The Petermann Glacier, as photographed in 2012.

Petermann Glacier data

Expedition to drill through floating Greenland glacier, transmit first ocean data from underneath


11:14 a.m., Aug. 3, 2015--University of Delaware researchers are part of an international research team that plans to drill through a floating Greenland glacier to capture the first-ever measurements of the ocean conditions underneath.

Petermann Glacier is one of the two largest remaining glaciers in Greenland that terminate in floating shelves. The glacier connects the great Greenland ice sheet directly with the ocean.

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As part of the U.S.-Swedish expedition, UD oceanographer Andreas Muenchow and doctoral student Peter Washam are collaborating with researchers from Oregon State University and the University of Gothenburg to document changes in the grounded Petermann Glacier, its buttressing ice shelf and ocean conditions since the end of the last glacial period.

Washam is part of the ice-drilling team led by the British Antarctic Survey that will drill through 200-500 meters of glacier ice, a distance equivalent to one to two Empire State Buildings. 

If all goes as expected, once through the ice, the research team will lower a cable equipped with sophisticated sensors through the floating glacier to collect real-time data about ocean temperature and salinity underneath.

The cable will connect the equipment to an automated weather station (AWS) on the glacier’s surface that will transmit hourly atmospheric and ocean data via satellite to Muenchow, who will lead the physical oceanography efforts aboard the Swedish icebreaker Oden. The AWS was designed and built by Kevin Brinson and David Huntley at UD’s Delaware Environmental Observing System.

“This will be the first time anyone has looked at the ocean below a floating glacier in Greenland, and the data will be available to anyone with an Internet connection,” said Muenchow, associate professor of oceanography in UD’s School of Marine Science and Policy, which is housed in the College of Earth, Ocean, and Environment.

He will use the data to describe how ocean heat and glacial melt water is distributed below the glacier in Petermann Fjord and adjacent Nares Strait. The researchers hope to trace how warm water from the Atlantic Ocean moves under Greenland’s many outlet glaciers.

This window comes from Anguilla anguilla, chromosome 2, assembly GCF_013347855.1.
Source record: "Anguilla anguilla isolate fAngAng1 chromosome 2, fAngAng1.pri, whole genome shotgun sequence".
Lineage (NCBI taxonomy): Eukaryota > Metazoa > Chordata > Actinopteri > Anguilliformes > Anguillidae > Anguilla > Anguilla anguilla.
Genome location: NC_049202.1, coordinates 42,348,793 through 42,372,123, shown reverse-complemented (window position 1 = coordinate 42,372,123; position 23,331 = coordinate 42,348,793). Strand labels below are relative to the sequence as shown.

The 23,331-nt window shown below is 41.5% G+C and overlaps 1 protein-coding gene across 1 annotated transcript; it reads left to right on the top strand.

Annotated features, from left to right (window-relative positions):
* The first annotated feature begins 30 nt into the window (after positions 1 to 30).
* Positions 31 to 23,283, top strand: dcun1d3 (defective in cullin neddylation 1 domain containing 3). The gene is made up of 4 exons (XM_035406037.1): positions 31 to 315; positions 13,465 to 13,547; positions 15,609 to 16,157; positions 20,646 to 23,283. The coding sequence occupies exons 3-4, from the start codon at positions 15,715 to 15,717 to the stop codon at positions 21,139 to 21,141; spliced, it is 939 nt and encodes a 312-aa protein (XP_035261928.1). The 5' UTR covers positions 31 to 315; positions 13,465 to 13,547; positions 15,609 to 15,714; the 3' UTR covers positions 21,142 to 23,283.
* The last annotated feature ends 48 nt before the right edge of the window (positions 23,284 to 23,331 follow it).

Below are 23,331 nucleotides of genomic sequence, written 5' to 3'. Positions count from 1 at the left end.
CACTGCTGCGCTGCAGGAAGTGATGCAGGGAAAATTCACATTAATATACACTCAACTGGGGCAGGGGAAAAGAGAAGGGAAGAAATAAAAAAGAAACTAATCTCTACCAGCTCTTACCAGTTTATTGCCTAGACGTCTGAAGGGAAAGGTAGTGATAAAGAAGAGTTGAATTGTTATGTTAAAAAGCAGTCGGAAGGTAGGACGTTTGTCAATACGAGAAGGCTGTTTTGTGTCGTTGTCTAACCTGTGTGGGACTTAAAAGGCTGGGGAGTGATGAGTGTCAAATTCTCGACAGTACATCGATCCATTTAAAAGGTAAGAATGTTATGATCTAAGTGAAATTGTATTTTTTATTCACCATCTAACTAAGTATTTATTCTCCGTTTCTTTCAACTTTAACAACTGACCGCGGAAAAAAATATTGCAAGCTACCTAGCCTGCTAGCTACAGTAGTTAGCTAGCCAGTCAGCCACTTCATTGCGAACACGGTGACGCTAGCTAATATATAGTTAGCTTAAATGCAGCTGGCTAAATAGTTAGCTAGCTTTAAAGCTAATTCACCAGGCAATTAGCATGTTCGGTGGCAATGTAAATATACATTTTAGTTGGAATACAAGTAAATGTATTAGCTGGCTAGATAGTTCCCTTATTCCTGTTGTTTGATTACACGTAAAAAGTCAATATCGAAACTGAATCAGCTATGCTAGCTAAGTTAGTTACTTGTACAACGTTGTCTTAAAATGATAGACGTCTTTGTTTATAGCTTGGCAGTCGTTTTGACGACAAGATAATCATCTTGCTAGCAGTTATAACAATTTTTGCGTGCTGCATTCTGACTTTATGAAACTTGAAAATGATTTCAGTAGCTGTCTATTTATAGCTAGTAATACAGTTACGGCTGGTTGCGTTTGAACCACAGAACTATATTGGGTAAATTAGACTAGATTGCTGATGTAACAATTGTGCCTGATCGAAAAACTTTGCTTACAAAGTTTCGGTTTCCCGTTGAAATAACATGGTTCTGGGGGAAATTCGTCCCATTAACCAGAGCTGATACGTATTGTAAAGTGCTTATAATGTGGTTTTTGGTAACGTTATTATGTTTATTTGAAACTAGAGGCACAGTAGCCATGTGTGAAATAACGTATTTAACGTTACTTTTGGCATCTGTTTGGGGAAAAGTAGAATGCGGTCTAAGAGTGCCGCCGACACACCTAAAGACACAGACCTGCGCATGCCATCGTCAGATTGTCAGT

One burgeoning question is whether the ice-shelf response is independent of, or linked to, variations in the grounded Petermann Glacier, ocean thermal conditions or relative sea level.

“Greenland is melting, but it is not entirely clear why. As more of its ice and water move into the ocean, sea level will rise,” Muenchow said. “We need to uncover what drives the melting of Greenland's glaciers in order to understand how our local sea level is changing over time.” 

This is Muenchow’s sixth trip to Nares Strait, a deep waterway between northern Greenland and Canada, and Petermann Fjord since 2003, when he began monitoring glacial conditions there with funding from the National Science Foundation

In 2010, Muenchow reported that a 100-square mile “ice island” four times the size of Manhattan had calved from Greenland's Petermann Glacier, an act of nature that hadn’t occurred in the Arctic since in 1962. He reported a smaller, but similar incident in July 2012, when a 46-square mile ice island broke off from Petermann Glacier.

His group published the first ocean data on the warming of Nares Strait in Oceanography’s Special Issue on the International Polar Year (2007-09) in 2011. His reported on ocean circulation for Petermann Fjord and interannual changes of the floating ice shelf of Petermann Glacier in the Journal of Geophysical Research (2012) and Journal of Glaciology in 2012 and 2014, respectively. 

The current work is funded by NSF, with the UD-portion of the research supported by funding from the National Aeronautics and Space Administration (NASA).

To follow the UD researcher’s upcoming trip on social media, search the hashtag #Petermann2015, or visit Muenchow’s blog IcySeas.

Article by Karen B. Roberts

Photos courtesy of Jonathan Poole, CCGS, and Andreas Muenchow

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